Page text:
The effect is similar to a living photo, but in 360 where the motion in the scene depends on the viewer’s position within that video.
As the viewer clicks around the 360 view — or looks around using a virtual reality headset — the motion in the scene coordinates with that user motion. The effect is similar to a living photo, but in 360 where the motion in the scene depends on the viewer’s position within that video. For example, if you have a 360 video of a bunch of kids jumping off a pier into the water, as you pan to the right, that jump starts. Stop moving and the video stops. Move to the left instead, and the motion plays out in reverse.
PanoMoments works with any 360 camera that shoots in the standard, stitched equirectangular format. The format works best when the video is shot from a stationary, or unmoving, position, and videos between 5 and 10 seconds in length work with the software. Moving shots still have their place, however, and create more depth using motion parallax, the company says. Timelapses are also compatible. After creating the living 360 image with the software, the content is then available from the PanoMoments viewer for sharing. Playback is possible on VR headsets, smartphones, tablets, computers and even 60-inch screen advertising kiosks.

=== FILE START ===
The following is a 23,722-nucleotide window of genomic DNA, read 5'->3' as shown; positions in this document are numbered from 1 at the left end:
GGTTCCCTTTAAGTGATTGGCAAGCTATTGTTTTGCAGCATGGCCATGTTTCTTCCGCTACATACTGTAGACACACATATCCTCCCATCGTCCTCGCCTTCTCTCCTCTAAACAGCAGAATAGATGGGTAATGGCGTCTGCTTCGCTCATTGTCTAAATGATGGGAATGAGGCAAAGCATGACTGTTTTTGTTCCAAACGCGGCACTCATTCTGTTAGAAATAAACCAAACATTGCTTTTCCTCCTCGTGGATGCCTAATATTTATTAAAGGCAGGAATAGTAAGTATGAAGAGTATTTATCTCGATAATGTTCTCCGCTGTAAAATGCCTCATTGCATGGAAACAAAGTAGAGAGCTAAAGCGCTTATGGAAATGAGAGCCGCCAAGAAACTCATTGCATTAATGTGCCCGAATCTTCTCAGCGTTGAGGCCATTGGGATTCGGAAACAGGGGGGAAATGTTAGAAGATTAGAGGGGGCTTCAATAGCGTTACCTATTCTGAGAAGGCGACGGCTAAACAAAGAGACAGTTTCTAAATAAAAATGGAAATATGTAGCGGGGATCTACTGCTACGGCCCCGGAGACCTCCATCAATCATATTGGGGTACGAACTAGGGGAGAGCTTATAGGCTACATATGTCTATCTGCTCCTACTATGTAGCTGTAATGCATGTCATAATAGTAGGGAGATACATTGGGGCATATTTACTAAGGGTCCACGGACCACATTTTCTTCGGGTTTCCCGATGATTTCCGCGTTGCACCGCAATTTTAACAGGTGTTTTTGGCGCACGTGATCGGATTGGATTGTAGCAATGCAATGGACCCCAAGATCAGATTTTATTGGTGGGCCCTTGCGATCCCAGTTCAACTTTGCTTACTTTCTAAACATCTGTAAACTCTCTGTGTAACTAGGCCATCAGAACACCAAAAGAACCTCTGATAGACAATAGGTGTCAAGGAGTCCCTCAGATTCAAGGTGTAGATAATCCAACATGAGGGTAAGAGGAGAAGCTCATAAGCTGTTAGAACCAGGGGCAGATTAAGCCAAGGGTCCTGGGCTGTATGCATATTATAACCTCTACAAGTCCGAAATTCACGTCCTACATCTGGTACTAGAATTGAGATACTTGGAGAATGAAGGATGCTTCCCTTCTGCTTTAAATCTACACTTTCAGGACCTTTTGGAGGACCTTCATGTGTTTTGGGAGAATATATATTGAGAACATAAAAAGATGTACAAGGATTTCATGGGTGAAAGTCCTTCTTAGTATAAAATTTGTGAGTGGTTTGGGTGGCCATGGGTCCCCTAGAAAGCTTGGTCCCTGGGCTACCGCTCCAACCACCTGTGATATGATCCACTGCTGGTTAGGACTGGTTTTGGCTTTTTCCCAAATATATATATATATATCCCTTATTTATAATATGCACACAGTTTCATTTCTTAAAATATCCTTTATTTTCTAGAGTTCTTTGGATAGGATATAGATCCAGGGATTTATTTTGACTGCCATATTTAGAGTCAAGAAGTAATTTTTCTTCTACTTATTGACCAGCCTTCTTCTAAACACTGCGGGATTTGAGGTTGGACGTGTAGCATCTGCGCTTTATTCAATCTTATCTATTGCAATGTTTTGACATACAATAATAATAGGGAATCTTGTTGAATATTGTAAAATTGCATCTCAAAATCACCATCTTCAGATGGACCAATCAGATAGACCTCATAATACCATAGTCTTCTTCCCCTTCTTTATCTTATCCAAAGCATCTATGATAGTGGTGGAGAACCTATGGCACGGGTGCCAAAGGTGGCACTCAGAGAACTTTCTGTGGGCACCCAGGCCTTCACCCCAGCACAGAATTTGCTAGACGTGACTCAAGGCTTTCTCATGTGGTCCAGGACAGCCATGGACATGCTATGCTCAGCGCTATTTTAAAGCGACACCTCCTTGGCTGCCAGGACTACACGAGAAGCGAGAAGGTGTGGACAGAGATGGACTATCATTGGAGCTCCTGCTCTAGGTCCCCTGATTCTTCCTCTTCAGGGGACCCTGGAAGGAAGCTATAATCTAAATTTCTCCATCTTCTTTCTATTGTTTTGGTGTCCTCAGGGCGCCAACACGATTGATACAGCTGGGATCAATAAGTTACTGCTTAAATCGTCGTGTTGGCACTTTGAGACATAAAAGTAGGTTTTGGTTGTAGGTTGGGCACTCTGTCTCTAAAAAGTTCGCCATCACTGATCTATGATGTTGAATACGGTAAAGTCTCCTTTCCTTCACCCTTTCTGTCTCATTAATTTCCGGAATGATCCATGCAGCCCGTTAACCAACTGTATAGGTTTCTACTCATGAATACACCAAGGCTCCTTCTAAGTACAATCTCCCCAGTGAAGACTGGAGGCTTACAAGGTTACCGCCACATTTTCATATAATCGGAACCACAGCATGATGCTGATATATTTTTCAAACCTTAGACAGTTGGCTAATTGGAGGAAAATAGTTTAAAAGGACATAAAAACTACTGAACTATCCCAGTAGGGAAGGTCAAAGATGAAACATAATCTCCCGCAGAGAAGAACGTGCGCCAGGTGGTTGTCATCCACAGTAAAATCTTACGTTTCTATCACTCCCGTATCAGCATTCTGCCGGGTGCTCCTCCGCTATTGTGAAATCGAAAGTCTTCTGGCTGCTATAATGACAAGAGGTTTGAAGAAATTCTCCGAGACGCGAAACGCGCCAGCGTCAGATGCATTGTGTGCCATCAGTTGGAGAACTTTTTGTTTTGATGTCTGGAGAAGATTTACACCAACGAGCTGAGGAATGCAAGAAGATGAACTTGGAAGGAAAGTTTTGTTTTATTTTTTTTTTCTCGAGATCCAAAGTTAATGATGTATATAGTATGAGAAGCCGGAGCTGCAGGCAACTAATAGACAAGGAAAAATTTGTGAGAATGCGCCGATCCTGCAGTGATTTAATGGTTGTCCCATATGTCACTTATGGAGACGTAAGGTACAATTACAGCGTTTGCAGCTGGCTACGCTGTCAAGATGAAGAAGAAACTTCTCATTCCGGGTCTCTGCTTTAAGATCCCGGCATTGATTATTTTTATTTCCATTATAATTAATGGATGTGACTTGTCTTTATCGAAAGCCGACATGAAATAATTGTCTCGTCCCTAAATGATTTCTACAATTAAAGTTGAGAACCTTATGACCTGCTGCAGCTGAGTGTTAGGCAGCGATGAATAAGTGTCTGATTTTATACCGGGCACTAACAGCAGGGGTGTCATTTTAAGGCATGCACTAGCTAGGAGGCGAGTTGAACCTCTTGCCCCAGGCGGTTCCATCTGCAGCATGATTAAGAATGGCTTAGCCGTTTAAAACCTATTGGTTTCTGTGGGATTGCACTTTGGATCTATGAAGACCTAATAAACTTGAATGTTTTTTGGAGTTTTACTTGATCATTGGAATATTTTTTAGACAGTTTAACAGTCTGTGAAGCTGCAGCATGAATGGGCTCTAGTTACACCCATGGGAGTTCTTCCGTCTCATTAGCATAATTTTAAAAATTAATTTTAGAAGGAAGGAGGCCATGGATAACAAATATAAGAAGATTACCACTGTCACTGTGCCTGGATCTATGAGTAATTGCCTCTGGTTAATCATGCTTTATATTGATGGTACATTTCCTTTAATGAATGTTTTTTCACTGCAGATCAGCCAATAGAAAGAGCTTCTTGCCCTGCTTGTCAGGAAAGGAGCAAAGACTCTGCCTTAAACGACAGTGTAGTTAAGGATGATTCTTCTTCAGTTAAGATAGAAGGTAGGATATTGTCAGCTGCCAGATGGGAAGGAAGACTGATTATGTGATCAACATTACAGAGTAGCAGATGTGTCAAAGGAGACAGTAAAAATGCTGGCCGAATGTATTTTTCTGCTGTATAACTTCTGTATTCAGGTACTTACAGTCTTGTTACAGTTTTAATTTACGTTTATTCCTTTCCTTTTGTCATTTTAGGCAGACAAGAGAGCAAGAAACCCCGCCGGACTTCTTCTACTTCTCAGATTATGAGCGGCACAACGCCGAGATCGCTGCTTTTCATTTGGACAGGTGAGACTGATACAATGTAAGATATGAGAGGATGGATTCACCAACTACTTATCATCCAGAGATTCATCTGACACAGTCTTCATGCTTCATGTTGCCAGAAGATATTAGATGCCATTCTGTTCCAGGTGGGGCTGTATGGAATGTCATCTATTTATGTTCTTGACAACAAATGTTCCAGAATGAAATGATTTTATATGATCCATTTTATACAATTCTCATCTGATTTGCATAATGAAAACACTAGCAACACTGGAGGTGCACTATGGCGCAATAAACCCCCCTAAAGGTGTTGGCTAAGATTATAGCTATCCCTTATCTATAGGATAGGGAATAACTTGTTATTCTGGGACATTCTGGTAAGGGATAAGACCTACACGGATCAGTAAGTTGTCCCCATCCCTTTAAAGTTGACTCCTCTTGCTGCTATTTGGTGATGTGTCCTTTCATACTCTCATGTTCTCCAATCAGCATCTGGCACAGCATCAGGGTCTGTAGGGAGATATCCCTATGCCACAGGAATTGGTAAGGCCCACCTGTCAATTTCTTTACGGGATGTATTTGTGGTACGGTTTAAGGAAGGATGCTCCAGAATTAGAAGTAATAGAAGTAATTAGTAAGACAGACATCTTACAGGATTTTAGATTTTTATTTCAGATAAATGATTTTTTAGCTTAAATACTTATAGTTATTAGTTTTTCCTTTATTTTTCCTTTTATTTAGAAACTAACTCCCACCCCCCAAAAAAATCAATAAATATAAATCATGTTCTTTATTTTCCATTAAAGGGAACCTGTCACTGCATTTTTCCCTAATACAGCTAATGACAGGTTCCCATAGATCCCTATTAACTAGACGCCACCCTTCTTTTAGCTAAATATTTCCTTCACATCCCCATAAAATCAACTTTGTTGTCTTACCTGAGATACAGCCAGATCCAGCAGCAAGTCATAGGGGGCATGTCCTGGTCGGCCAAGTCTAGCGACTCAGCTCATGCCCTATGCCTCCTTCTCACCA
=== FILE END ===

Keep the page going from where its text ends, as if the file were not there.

PanoMoments’ creators said that the format allows for creatives to control which part of the video the viewer sees from which direction. “We see PanoMoments as a creative VR medium and have always been driven by the desire to see what the community’s imagination can bring to the format,” PanoMoments CEO Dustin Kerstein said.
PanoMoments’ public launch follows a successful Kickstarter that raised more than $10,000 at the end of 2016 to help bring the software to market. The startup is based in New York City.
PanoMoments is free to try with a basic membership with 20 GB of storage. Embedding PanMoments into another site is only available with the pro membership, which includes 500 GB of storage for $10 a month.